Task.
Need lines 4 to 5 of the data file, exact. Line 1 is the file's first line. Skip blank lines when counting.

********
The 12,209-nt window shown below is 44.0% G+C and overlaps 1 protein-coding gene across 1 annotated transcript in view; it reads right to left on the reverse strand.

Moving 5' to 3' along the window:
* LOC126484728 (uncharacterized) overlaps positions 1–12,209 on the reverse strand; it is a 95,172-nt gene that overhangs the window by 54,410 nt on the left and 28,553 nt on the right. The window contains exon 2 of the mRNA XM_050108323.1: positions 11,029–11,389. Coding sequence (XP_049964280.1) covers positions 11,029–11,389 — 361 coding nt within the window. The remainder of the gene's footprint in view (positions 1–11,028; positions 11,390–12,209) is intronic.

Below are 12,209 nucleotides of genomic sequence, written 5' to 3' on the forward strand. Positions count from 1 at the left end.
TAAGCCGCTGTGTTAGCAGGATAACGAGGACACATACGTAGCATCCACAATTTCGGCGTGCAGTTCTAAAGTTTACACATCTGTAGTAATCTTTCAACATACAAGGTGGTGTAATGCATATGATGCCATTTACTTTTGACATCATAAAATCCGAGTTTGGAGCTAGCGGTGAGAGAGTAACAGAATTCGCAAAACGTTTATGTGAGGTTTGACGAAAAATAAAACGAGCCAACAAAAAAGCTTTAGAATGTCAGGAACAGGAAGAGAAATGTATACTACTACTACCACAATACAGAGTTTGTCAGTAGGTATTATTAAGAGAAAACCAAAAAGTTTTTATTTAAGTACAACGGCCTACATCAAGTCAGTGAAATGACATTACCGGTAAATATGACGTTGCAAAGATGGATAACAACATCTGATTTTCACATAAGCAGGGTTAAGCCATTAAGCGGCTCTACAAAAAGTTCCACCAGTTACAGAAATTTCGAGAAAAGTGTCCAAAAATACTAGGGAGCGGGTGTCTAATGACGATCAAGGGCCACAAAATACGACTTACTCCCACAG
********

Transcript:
Below are 12,209 nucleotides of genomic sequence, written 5' to 3' on the forward strand. Positions count from 1 at the left end.
TAAGCCGCTGTGTTAGCAGGATAACGAGGACACATACGTAGCATCCACAATTTCGGCGTGCAGTTCTAAAGTTTACACATCTGTAGTAATCTTTCAACATACAAGGTGGTGTAATGCATATGATGCCATTTACTTTTGACATCATAAAATCCGAGTTTGGAGCTAGCGGTGAGAGAGTAACAGAATTCGCAAAACGTTTATGTGAGGTTTGACGAAAAATAAAACGAGCCAACAAAAAAGCTTTAGAATGTCAGGAACAGGAAGAGAAATGTATACTACTACTACCACAATACAGAGTTTGTCAGTAGGTATTATTAAGAGAAAACCAAAAAGTTTTTATTTAAGTACAACGGCCTACATCAAGTCAGTGAAATGACATTACCGGTAAATATGACGTTGCAAAGATGGATAACAACATCTGATTTTCACATAAGCAGGGTTAAGCCATTAAGCGGCTCTACAAAAAGTTCCACCAGTTACAGAAATTTCGAGAAAAGTGTCCAAAAATACTAGGGAGCGGGTGTCTAATGACGATCAAGGGCCACAAAATACGACTTACTCCCACAG